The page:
There is a definite chill in the air now, so much that this morning I did a test run of the wood burning stove, just to make sure, for when it will really matter. I must say that it was very pleasant coming indoors to the glowing warmth in between the scattered showers of today. Thankfully by this evening the weather had improved and I was able to pick the last of the autumn raspberries, little jewels of sweetness, before the rain and the cold weather have a chance of spoiling them.
Dinner is going to be leftover tarka dal, coconut rice and raita, so I am not sure that raspberry clafoutis will be the rightful partner, but I just could not resist the temptation and thought that there was no point in postponing something I have no been meaning to make for a while. The last time I picked raspberries for a clafoutis was in July, when a friend came to visit from Singapore, so I guess this is my way to reconnect.
Clafoutis is a funny thing, it can be the most delicious of puddings (if you like custardy puds), or it can be a rather disappointing and leathery thing if not cooked properly. I think one must pay attention to two things in order to make the perfect clafoutis. First of all you need a counterpart to the richness and sweetness of the custardy cream, and this is usually given by a tart fruit (raspberries, sour cherries, damsons...). Second, the cooking time must be calibrated very well, a bit like for a quiche. Too short and the clafoutis will have a sad runny centre, too long and it will have the texture of overcooked egg white. This is caused by the evaporation of the water that is held by the proteins in the eggs. What you need to look out for is the moment when the clafoutis puffs up, a bit like a soufflé, and immediately get it out of the oven. The same goes for quiches and egg based tarts in general.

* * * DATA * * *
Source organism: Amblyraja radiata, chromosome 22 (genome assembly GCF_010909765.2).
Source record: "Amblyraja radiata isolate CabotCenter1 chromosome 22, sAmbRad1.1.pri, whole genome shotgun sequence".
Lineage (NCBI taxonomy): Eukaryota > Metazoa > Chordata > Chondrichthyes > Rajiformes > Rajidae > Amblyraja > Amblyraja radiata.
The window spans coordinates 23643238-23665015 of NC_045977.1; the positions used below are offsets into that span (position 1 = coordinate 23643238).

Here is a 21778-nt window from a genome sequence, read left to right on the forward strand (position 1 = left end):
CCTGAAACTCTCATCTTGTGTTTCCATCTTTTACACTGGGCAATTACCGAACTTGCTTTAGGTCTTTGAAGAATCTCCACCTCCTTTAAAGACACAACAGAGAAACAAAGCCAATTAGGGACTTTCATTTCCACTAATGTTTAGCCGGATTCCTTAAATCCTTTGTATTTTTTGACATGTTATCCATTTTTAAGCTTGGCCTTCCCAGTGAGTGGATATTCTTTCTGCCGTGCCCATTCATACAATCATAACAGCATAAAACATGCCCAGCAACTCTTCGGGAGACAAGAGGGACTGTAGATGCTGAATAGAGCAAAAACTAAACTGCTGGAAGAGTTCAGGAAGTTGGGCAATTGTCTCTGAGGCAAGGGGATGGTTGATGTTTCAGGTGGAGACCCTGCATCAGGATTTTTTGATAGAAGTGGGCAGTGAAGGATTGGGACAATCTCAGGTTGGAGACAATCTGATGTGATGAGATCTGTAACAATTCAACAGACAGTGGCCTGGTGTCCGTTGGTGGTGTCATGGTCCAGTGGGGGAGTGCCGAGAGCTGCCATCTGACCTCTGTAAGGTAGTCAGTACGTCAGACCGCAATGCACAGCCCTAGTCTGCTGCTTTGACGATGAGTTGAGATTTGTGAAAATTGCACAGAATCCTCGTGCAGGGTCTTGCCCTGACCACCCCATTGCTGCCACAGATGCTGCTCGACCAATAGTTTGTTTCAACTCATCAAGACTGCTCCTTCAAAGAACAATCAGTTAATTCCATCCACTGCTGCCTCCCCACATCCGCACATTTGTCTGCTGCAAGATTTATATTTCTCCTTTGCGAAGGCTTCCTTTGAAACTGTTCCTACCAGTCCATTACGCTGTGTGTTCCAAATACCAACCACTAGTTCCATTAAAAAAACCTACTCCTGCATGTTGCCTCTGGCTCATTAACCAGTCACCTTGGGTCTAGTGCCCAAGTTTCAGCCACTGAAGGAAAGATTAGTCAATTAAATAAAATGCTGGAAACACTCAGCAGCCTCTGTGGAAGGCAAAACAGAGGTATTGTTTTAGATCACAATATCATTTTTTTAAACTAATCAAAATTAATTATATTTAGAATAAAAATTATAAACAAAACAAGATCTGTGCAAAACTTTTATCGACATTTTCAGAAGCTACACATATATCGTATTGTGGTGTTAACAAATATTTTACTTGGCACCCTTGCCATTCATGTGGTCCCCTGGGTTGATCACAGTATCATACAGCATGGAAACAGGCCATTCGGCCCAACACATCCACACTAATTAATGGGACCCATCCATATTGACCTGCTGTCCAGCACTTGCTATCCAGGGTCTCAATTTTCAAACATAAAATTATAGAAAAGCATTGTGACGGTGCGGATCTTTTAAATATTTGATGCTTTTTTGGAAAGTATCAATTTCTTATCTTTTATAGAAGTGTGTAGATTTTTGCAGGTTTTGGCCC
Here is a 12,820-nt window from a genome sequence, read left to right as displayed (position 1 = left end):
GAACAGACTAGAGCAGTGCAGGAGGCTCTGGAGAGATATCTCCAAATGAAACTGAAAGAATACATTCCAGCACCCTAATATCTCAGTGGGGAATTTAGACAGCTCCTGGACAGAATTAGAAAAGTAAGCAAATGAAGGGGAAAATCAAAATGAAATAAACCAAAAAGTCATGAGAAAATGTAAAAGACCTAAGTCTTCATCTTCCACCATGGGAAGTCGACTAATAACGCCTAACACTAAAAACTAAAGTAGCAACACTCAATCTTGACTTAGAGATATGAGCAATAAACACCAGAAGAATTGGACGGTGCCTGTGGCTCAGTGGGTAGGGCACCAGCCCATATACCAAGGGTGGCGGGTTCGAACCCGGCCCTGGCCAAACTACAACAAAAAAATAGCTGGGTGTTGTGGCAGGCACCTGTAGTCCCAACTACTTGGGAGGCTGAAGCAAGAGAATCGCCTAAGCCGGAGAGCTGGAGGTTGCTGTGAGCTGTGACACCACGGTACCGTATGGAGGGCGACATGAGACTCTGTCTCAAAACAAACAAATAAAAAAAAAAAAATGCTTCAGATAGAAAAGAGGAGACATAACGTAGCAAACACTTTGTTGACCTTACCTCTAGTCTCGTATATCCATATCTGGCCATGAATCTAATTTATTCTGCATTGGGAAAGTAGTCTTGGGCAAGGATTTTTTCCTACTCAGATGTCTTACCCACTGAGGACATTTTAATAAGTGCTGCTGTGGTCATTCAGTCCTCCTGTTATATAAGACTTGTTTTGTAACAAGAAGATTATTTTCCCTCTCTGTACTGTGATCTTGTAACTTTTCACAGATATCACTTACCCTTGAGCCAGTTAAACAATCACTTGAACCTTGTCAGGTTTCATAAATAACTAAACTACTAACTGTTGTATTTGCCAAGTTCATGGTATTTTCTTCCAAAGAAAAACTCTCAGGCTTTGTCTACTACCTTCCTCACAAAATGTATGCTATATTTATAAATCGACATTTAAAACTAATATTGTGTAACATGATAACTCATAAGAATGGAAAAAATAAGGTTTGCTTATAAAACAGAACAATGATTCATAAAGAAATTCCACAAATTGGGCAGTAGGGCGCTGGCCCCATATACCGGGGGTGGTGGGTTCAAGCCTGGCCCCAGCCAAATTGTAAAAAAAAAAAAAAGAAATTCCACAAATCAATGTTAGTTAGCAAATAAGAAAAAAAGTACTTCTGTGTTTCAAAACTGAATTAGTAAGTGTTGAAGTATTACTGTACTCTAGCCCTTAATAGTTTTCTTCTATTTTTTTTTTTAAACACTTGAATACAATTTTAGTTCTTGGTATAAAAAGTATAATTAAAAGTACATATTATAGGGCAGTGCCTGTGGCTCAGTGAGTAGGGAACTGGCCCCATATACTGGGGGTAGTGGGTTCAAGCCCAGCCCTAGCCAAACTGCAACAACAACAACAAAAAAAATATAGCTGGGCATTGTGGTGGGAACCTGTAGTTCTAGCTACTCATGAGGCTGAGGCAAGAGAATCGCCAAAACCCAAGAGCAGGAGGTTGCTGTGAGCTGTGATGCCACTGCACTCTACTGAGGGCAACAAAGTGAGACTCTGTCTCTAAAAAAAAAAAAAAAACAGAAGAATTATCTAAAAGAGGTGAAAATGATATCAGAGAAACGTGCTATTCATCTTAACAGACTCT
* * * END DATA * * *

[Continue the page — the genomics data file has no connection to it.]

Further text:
Serves 4 (or 2 very greedy people)
1/2 vanilla pod
250 ml whipping cream
15 g unsalted butter
a little icing sugar
250 g raspberries
1 small egg
2 egg yolks
90 g vanilla caster sugar
1 tsp potato flour (potato starch)
Preheat the oven to 180 and at the same time boil some water in the kettle to fill an oven dish that can comfortably accommodate the one you use for the clafoutis. Choose a ceramic dish where you can arrange the raspberries evenly, butter it lightly and sprinkle it with a little icing sugar, then place the raspberries in it.
Cut the vanilla pod down the middle and put it into a pan with the cream. Heat the cream until it is just about to come to the boil, certainly avoid leaving it to bubble furiously until it boils over, just as I did!! Once ready, scrape the vanilla seeds off and put the wiped dry pod into a jar filled with caster sugar (to create your own source of vanilla sugar).
In the meantime beat the egg and yolks together with the sugar and potato flour. When the cream is ready incorporate it into the egg mixture and whisk gently. Pour carefully over the raspberries, trying not to fold the dish, causing a mass dislodgement of fruit. Put the ceramic dish in a roasting tin and fill it with hot water, until it comes at least half way up the dish. Slide into he oven, ever so carefully, and cook for 30-35 minutes, until slightly puffed. The recipe calls for switching the oven off and leaving the clafoutis inside it with the door open, but I hadn't read that, so I took it out of the oven immediately, to no great damage I must say.
Leave to cool and enjoy either lukewarm, or cold, I would say with a glass of prosecco, once again, not very Indian!